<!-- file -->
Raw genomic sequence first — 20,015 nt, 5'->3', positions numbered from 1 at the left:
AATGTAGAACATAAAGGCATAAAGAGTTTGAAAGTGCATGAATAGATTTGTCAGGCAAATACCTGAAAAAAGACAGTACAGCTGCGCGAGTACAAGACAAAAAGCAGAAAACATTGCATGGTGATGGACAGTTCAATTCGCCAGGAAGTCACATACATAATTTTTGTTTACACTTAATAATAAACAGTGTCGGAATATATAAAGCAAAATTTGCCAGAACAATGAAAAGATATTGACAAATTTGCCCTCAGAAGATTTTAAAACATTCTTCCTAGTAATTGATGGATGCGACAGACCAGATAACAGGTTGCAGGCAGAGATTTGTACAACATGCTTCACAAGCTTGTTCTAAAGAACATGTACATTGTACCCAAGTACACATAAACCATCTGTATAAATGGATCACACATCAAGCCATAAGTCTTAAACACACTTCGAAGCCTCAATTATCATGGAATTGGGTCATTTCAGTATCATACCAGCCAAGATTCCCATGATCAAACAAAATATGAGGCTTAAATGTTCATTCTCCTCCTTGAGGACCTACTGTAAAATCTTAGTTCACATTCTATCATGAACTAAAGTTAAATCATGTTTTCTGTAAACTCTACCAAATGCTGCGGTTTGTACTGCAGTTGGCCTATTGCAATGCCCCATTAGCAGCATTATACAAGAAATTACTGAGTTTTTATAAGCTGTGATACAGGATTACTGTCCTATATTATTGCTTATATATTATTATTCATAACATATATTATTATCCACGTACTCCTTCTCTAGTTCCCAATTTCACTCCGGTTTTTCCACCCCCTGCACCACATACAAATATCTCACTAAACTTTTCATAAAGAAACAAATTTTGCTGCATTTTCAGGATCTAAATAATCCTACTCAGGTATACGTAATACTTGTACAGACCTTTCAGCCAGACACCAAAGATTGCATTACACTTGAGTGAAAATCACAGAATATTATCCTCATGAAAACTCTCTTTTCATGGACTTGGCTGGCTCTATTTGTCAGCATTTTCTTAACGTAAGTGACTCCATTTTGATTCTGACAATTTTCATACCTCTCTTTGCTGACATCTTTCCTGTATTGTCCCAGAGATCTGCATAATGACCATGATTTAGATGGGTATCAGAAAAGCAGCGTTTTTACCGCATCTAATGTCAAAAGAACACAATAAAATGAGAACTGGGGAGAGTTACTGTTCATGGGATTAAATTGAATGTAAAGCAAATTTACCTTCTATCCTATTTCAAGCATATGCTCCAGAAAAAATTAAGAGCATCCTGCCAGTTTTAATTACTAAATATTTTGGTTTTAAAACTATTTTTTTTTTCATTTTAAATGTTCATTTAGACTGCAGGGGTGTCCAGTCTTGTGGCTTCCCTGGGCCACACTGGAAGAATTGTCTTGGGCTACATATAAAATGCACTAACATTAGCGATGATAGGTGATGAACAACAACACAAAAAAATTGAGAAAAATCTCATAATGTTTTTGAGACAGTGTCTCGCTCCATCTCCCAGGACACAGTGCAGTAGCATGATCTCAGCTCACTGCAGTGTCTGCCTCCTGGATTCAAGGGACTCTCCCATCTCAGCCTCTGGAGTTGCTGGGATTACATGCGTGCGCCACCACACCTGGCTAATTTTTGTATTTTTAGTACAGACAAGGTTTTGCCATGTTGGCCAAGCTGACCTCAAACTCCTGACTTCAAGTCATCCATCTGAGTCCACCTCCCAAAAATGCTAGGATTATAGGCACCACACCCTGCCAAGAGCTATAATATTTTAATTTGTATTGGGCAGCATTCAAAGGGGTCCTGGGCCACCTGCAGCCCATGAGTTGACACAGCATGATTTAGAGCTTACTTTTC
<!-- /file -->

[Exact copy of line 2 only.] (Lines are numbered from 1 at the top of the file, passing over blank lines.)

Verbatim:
AATGTAGAACATAAAGGCATAAAGAGTTTGAAAGTGCATGAATAGATTTGTCAGGCAAATACCTGAAAAAAGACAGTACAGCTGCGCGAGTACAAGACAAAAAGCAGAAAACATTGCATGGTGATGGACAGTTCAATTCGCCAGGAAGTCACATACATAATTTTTGTTTACACTTAATAATAAACAGTGTCGGAATATATAAAGCAAAATTTGCCAGAACAATGAAAAGATATTGACAAATTTGCCCTCAGAAGATTTTAAAACATTCTTCCTAGTAATTGATGGATGCGACAGACCAGATAACAGGTTGCAGGCAGAGATTTGTACAACATGCTTCACAAGCTTGTTCTAAAGAACATGTACATTGTACCCAAGTACACATAAACCATCTGTATAAATGGATCACACATCAAGCCATAAGTCTTAAACACACTTCGAAGCCTCAATTATCATGGAATTGGGTCATTTCAGTATCATACCAGCCAAGATTCCCATGATCAAACAAAATATGAGGCTTAAATGTTCATTCTCCTCCTTGAGGACCTACTGTAAAATCTTAGTTCACATTCTATCATGAACTAAAGTTAAATCATGTTTTCTGTAAACTCTACCAAATGCTGCGGTTTGTACTGCAGTTGGCCTATTGCAATGCCCCATTAGCAGCATTATACAAGAAATTACTGAGTTTTTATAAGCTGTGATACAGGATTACTGTCCTATATTATTGCTTATATATTATTATTCATAACATATATTATTATCCACGTACTCCTTCTCTAGTTCCCAATTTCACTCCGGTTTTTCCACCCCCTGCACCACATACAAATATCTCACTAAACTTTTCATAAAGAAACAAATTTTGCTGCATTTTCAGGATCTAAATAATCCTACTCAGGTATACGTAATACTTGTACAGACCTTTCAGCCAGACACCAAAGATTGCATTACACTTGAGTGAAAATCACAGAATATTATCCTCATGAAAACTCTCTTTTCATGGACTTGGCTGGCTCTATTTGTCAGCATTTTCTTAACGTAAGTGACTCCATTTTGATTCTGACAATTTTCATACCTCTCTTTGCTGACATCTTTCCTGTATTGTCCCAGAGATCTGCATAATGACCATGATTTAGATGGGTATCAGAAAAGCAGCGTTTTTACCGCATCTAATGTCAAAAGAACACAATAAAATGAGAACTGGGGAGAGTTACTGTTCATGGGATTAAATTGAATGTAAAGCAAATTTACCTTCTATCCTATTTCAAGCATATGCTCCAGAAAAAATTAAGAGCATCCTGCCAGTTTTAATTACTAAATATTTTGGTTTTAAAACTATTTTTTTTTTCATTTTAAATGTTCATTTAGACTGCAGGGGTGTCCAGTCTTGTGGCTTCCCTGGGCCACACTGGAAGAATTGTCTTGGGCTACATATAAAATGCACTAACATTAGCGATGATAGGTGATGAACAACAACACAAAAAAATTGAGAAAAATCTCATAATGTTTTTGAGACAGTGTCTCGCTCCATCTCCCAGGACACAGTGCAGTAGCATGATCTCAGCTCACTGCAGTGTCTGCCTCCTGGATTCAAGGGACTCTCCCATCTCAGCCTCTGGAGTTGCTGGGATTACATGCGTGCGCCACCACACCTGGCTAATTTTTGTATTTTTAGTACAGACAAGGTTTTGCCATGTTGGCCAAGCTGACCTCAAACTCCTGACTTCAAGTCATCCATCTGAGTCCACCTCCCAAAAATGCTAGGATTATAGGCACCACACCCTGCCAAGAGCTATAATATTTTAATTTGTATTGGGCAGCATTCAAAGGGGTCCTGGGCCACCTGCAGCCCATGAGTTGACACAGCATGATTTAGAGCTTACTTTTC